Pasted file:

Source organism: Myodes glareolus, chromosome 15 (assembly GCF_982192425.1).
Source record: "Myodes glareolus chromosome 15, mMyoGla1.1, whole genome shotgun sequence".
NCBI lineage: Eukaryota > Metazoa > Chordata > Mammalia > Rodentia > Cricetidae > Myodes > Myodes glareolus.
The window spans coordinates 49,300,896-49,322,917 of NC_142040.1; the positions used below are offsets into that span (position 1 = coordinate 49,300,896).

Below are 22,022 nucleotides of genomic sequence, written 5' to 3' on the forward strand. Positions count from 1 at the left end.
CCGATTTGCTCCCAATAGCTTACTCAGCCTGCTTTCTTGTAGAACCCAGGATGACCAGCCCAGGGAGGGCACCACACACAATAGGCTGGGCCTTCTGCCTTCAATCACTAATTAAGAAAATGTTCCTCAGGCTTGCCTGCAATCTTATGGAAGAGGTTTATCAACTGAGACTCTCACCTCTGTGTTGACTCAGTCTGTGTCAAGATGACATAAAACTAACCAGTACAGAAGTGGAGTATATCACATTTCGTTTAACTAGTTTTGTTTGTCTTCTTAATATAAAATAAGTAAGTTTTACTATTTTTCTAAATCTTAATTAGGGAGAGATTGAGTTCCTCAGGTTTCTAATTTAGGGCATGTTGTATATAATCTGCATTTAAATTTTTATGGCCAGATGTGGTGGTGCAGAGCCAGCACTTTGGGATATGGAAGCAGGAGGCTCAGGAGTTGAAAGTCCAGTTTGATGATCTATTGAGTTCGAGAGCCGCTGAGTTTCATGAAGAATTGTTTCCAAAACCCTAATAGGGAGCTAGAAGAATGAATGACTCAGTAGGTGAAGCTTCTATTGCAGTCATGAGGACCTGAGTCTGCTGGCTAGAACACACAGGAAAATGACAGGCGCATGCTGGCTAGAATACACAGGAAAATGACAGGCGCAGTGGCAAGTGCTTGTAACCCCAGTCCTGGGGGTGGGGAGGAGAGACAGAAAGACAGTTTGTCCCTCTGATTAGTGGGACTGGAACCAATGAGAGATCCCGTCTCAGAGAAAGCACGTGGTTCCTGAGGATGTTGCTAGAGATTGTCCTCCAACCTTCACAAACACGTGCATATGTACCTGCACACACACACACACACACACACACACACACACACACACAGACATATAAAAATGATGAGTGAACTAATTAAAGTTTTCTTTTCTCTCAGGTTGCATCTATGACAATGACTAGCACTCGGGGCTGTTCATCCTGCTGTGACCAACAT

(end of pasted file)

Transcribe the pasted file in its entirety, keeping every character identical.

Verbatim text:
Source organism: Myodes glareolus, chromosome 15 (assembly GCF_982192425.1).
Source record: "Myodes glareolus chromosome 15, mMyoGla1.1, whole genome shotgun sequence".
NCBI lineage: Eukaryota > Metazoa > Chordata > Mammalia > Rodentia > Cricetidae > Myodes > Myodes glareolus.
The window spans coordinates 49,300,896-49,322,917 of NC_142040.1; the positions used below are offsets into that span (position 1 = coordinate 49,300,896).

Below are 22,022 nucleotides of genomic sequence, written 5' to 3' on the forward strand. Positions count from 1 at the left end.
CCGATTTGCTCCCAATAGCTTACTCAGCCTGCTTTCTTGTAGAACCCAGGATGACCAGCCCAGGGAGGGCACCACACACAATAGGCTGGGCCTTCTGCCTTCAATCACTAATTAAGAAAATGTTCCTCAGGCTTGCCTGCAATCTTATGGAAGAGGTTTATCAACTGAGACTCTCACCTCTGTGTTGACTCAGTCTGTGTCAAGATGACATAAAACTAACCAGTACAGAAGTGGAGTATATCACATTTCGTTTAACTAGTTTTGTTTGTCTTCTTAATATAAAATAAGTAAGTTTTACTATTTTTCTAAATCTTAATTAGGGAGAGATTGAGTTCCTCAGGTTTCTAATTTAGGGCATGTTGTATATAATCTGCATTTAAATTTTTATGGCCAGATGTGGTGGTGCAGAGCCAGCACTTTGGGATATGGAAGCAGGAGGCTCAGGAGTTGAAAGTCCAGTTTGATGATCTATTGAGTTCGAGAGCCGCTGAGTTTCATGAAGAATTGTTTCCAAAACCCTAATAGGGAGCTAGAAGAATGAATGACTCAGTAGGTGAAGCTTCTATTGCAGTCATGAGGACCTGAGTCTGCTGGCTAGAACACACAGGAAAATGACAGGCGCATGCTGGCTAGAATACACAGGAAAATGACAGGCGCAGTGGCAAGTGCTTGTAACCCCAGTCCTGGGGGTGGGGAGGAGAGACAGAAAGACAGTTTGTCCCTCTGATTAGTGGGACTGGAACCAATGAGAGATCCCGTCTCAGAGAAAGCACGTGGTTCCTGAGGATGTTGCTAGAGATTGTCCTCCAACCTTCACAAACACGTGCATATGTACCTGCACACACACACACACACACACACACACACACACACACACAGACATATAAAAATGATGAGTGAACTAATTAAAGTTTTCTTTTCTCTCAGGTTGCATCTATGACAATGACTAGCACTCGGGGCTGTTCATCCTGCTGTGACCAACAT